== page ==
On the side of the clock, the vertical post meets the upper horizontal in a 45 degree miter. That's pretty straightforward. I'm going to refer to this as the side miter.

On the front of the clock, the vertical post meets the arch in another miter joint, that's cut at an angle that I've never bothered to measure in terms of degrees. Those miter lines point from the top corners of the case, directly to the center of the clock face. The inner radius of the arch is concentric with the dial, so the miter line runs radially through that edge. I'll refer to this as the front miter.

The curved top surface of the arch meets the upper surface of the upper horizontal members in a 45 degree miter. And I'll refer to this as the top miter. And this is where things start to get funky in the mechanics of the joint.

The plane of the cut for the side miter is at 90 degrees to the plane of the side of the clock. Or, the table saw blade is at 90 degrees to the table, when those miters are cut on those pieces. The cut for the front miter is also cut at 90 degrees to the plane of the surface. That's pretty straightforward. And in my head, that made everything seem very, very simple. That should have been a clue to me that something was awry, I guess. But because the face miter is cut at a different angle as the side miter, the edge where those two cuts intersect gets skewed to one side. So the three-way miter becomes a three way compound miter.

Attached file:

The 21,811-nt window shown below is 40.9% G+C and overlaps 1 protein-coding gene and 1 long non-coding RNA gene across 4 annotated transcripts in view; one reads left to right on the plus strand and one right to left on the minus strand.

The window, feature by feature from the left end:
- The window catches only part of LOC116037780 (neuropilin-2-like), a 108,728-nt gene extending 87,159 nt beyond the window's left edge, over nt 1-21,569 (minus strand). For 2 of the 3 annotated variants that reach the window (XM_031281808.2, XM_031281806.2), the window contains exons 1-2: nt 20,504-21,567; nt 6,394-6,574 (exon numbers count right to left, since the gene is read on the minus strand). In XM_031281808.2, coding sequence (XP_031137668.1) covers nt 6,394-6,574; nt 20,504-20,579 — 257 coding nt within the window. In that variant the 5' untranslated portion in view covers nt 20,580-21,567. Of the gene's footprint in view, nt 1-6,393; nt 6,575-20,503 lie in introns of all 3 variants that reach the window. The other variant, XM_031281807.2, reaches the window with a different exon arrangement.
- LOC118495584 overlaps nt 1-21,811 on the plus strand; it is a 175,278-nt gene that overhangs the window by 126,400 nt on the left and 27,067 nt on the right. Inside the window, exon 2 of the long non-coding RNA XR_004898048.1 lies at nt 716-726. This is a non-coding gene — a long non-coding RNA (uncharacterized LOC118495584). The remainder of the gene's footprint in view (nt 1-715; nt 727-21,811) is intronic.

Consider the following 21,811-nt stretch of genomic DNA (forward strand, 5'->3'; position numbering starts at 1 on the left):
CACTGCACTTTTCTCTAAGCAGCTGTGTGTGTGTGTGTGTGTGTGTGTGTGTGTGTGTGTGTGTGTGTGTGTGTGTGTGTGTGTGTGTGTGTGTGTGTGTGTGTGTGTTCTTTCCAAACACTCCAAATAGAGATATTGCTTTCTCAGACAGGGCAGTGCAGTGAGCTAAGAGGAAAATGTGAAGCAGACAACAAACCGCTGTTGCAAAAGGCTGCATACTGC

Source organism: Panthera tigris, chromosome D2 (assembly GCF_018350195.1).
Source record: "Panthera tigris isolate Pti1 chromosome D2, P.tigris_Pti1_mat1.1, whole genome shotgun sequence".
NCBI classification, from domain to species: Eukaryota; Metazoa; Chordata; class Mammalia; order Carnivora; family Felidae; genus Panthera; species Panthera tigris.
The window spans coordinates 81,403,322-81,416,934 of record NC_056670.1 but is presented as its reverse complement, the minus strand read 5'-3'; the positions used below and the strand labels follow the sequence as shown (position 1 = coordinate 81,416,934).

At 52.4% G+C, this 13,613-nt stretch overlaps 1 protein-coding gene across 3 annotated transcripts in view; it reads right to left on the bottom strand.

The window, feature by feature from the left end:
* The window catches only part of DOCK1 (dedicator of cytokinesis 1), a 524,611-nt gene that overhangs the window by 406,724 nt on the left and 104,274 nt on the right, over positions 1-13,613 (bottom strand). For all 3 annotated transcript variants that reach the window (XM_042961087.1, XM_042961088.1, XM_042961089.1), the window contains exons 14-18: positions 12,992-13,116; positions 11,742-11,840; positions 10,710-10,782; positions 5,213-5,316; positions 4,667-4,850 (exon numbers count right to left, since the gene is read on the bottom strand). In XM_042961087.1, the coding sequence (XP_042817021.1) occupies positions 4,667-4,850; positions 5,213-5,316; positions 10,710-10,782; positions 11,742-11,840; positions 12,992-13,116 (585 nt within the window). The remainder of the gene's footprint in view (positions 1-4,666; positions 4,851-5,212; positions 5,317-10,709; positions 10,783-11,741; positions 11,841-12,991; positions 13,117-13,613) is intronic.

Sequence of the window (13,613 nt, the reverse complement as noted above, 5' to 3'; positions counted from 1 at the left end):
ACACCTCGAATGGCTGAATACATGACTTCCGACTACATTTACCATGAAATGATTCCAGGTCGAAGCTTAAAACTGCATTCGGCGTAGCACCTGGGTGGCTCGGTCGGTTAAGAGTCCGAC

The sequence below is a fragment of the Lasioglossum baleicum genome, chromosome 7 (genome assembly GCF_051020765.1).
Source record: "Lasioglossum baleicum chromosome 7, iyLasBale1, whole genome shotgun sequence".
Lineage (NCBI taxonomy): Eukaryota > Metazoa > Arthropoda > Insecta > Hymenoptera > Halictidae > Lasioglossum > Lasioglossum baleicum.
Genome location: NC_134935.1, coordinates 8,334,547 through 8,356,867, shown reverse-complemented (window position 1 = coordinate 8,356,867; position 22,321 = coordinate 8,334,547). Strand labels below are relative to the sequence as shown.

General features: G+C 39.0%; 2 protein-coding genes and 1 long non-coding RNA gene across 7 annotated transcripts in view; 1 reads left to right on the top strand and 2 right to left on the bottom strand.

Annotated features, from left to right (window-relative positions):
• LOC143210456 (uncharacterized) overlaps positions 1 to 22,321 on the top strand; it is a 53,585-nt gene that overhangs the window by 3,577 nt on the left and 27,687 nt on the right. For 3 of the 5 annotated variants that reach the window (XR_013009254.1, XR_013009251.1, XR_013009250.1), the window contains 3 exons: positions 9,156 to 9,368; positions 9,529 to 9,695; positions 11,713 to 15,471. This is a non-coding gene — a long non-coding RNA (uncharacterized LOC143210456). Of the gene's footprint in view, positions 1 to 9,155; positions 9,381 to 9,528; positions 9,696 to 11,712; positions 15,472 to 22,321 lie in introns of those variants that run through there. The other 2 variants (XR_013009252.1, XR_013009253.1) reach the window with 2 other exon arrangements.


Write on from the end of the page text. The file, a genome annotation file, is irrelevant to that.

Each cut defines a planar surface. Geometrically speaking, two planes that intersect will define a line along that intersection. Practically speaking, that line defines the edge that's made where the two cuts come together. And for this joint to work, the edge defined by the two cuts made on the vertical post, the edge defined by the two cuts on the horizontal member, and the edge that's defined by the two cuts on each end of the arch... those three edges must come together cleanly along their length, with all of the mating faces coming together fully.









The test joint actually came together cleanly, but if you zoom in on the picture, and see the different surfaces interacting, you'll start to get an idea of just how many things can go wrong in the joint. Oh, and having one of these come together is hard enough. To cut the arch properly, there are two of these joints to consider, one on each end. Which brings us back to the top miter.